• Julie

    I could never quite get into the movie Idiocracy, but that first clip is beyond brilliant.

    I know quite a few women who found it immensely difficult to conceive once they started trying, even though they weren’t old.    I had four kids in six years.    The thing is…  you don’t know.   You can’t know.   And they can’t know if, had they let nature take  it’s course when they were younger, or first married, if they’d have had babies then.    They may not have then either, but they can’t *know*.

    Conception is chancy.   People think that they can just decide, (even once they’re pregnant) that now is not a good time, and that when it is a good time it’s just going to happen.   Sure, some women have no trouble at all.   I ended up feeling guilty.   Do I call and tell that friend or relative who has been trying for years and spending a fortune to have a baby that I’m pregnant *again*?   How can she be happy to hear that?

  • Childless

    carefully, select your spouse based on gene pool indicators and don’t wait. for my generation, it was Jane Pauley delivering twins in her 40s.
    then, at age 38, I’m told that I’m prematurely menopausal. My only consolation is that, therefore, there’s no remaining connection with my ex-husband.

  • Anonymous

    We tried starting our family when I was 30, but nothing happened.  Luckily, my problem was diagnosed–a tumor on my pituitary gland was causing my bod to produce heaps of prolactin, which turned off the ovaries.  Took meds for a year, but still no baby.  By that time I’d had more than enough of the stress; so I threw in the towel and let the Man Upstairs make the call.  I finally did get pregnant, and became a mom at the ripe old age of 36.  Our daughter is today an outrageously healthy and beautiful 13-year-old.  I have no regrets whatsoever.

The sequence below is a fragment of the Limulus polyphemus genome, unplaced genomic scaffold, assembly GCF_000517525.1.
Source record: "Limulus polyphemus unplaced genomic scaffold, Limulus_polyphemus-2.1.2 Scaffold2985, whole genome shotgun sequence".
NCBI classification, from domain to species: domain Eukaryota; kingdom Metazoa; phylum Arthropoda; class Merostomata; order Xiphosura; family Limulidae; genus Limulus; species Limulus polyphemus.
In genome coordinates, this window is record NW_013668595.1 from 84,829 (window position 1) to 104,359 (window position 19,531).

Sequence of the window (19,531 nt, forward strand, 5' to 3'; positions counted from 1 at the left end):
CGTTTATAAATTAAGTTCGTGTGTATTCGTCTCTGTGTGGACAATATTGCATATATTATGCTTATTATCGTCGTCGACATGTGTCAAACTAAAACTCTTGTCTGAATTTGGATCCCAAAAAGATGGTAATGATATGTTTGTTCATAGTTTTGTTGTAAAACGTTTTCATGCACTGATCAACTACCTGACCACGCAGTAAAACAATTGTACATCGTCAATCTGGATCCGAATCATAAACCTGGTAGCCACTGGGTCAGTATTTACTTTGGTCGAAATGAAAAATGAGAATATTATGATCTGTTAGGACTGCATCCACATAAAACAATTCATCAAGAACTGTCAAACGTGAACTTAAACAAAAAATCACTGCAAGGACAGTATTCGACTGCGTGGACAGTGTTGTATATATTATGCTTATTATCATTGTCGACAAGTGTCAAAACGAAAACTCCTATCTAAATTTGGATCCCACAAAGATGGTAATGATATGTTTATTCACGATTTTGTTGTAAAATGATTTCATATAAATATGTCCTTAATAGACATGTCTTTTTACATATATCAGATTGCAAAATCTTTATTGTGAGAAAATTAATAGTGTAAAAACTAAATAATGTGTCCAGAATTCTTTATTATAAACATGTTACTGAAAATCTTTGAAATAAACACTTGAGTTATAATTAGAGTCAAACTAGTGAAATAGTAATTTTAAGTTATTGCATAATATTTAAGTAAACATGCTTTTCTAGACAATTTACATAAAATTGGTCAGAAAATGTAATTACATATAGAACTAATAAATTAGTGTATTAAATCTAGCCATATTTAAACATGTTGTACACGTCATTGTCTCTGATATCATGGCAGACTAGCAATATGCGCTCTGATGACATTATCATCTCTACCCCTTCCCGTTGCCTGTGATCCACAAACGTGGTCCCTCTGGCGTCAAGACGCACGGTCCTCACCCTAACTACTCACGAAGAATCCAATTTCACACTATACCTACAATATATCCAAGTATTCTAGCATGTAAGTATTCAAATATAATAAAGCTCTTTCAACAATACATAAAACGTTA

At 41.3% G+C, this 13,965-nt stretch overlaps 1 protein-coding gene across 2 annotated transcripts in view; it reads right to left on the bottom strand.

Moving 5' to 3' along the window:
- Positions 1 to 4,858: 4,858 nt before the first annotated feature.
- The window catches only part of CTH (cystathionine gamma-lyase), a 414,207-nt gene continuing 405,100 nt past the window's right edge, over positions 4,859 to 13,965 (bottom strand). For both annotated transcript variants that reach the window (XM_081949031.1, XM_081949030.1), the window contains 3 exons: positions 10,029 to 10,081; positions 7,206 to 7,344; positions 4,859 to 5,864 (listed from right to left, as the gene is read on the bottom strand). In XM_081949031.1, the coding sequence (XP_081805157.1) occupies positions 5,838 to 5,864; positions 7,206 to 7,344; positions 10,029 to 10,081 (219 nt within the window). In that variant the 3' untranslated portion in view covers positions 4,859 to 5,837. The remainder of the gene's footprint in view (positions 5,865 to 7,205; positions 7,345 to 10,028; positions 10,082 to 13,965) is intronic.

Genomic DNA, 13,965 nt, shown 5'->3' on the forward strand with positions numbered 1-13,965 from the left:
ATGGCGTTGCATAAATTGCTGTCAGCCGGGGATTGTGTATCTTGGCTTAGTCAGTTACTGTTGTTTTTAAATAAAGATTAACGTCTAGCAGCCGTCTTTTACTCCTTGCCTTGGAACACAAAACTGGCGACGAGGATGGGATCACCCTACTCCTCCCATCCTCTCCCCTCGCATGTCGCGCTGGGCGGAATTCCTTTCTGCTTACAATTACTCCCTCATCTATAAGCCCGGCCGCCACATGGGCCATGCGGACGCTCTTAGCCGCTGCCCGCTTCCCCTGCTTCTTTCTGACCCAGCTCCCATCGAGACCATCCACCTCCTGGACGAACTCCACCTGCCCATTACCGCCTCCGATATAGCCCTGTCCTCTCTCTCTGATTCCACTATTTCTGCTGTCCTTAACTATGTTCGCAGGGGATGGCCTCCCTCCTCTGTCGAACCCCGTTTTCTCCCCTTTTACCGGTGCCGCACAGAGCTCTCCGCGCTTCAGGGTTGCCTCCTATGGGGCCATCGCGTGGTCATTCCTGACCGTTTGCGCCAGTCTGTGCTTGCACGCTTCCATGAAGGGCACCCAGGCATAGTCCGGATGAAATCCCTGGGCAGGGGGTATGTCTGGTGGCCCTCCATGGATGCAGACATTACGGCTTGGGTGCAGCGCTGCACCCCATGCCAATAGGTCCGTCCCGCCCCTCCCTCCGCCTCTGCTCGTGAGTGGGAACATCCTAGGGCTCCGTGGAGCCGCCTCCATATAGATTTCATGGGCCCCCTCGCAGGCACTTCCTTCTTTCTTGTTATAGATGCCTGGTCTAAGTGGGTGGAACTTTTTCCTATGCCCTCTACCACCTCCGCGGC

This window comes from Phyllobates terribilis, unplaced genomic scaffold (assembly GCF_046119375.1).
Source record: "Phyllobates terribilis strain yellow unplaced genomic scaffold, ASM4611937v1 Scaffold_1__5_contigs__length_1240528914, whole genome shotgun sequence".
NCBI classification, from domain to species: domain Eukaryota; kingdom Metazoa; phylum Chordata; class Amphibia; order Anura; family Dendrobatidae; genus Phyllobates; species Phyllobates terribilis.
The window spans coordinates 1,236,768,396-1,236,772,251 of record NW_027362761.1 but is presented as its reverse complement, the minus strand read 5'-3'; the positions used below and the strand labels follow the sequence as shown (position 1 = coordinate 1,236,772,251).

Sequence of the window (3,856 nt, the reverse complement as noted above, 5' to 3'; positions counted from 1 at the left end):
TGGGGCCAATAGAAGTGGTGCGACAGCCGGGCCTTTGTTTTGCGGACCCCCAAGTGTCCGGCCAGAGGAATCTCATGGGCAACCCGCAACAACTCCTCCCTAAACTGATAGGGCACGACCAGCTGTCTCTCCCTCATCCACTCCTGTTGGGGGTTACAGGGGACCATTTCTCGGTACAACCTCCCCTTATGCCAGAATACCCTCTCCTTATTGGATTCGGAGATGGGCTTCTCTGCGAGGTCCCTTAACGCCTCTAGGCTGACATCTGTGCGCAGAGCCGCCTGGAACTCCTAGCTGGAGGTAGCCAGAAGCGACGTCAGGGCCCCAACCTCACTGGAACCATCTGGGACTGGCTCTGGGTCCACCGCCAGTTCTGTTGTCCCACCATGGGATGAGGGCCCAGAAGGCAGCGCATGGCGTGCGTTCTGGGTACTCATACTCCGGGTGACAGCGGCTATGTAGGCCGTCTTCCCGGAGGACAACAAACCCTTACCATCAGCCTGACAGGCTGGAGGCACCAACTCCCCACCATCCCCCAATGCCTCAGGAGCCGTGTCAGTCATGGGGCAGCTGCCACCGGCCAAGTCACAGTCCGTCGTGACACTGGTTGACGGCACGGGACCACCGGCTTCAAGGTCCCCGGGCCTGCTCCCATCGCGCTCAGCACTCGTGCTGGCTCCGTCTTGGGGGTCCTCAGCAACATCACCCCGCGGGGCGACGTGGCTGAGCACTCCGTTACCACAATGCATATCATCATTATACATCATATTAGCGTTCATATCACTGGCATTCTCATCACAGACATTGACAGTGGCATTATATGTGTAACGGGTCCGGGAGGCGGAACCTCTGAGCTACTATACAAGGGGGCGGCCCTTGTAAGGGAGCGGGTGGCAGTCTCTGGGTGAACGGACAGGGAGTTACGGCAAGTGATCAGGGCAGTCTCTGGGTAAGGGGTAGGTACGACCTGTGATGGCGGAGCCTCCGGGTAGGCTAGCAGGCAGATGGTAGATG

• jonathan.camp

    My ex wife and I had 3 children in 5 years beginning with our 1st when she was 21.  Worked out as one would expect and we got lucky in that each time we decided to have another child we conceived within 2 months.  No problems with any of the 3 pregnancies. 

    My current wife was 36 when we married and it was her 1st marriage.  She’s always wanted children so we started trying right away due to knowing that a 1st pregnancy this late in her life would be difficult.  We were fortunate enough to conceive within 3 months.  We were also lucky enough to not have any major problems during the pregnancy — she worked up until a week before the birth even.  However, even though there were no major problems, it still shattered her health.  She’s sick 4 days out of 7 anymore and the other 3 days she has a hard time getting up and moving.  The placenta was oddly formed and infected — that our daughter was born alive at all was nothing short of a miracle, much less that she was born healthy, and we thank God every day that we have her.

    She wants a 2nd child badly, but we’ve not been able to conceive since our daughter was born 2 years ago, and given her health issues since the birth, neither one of us is actually surprised.  Given how the 1st pregnancy shattered her health we’ve discussed several times how much of a risk to her own life she’s taking by trying to get pregnant again, but she’s willing to take the risk, assuming we’re able to conceive again.  We don’t plan to try any kind of fertility treatments, though.  It’s all in God’s hands from here.

    We have a friend our age who married a few months after us.  She has 4 children from her 1st marriage, and she and her new husband would like a child together but in the 2 years since their marriage she’s been unable to conceive, even with fertility treatments, and sadly she’s thinking that she’s just too old anymore.

    My younger sister and her husband tried for 15 years to have a child.  Fertility treatments out the yang and so on, but she’s got some sort of genetic thing that apparently prevents her from ovulating, and even with fertility treatments she couldn’t carry for more than a month or so.  She’s turned to adoption instead, and thanks God every day for the 2 beautiful girls he’s given her through that process instead.

    As someone said above, you don’t know and can’t know how good or bad your fertility will be, and as my friend showed: “past performance is no indicator of future results” either, especially as you start approaching 40.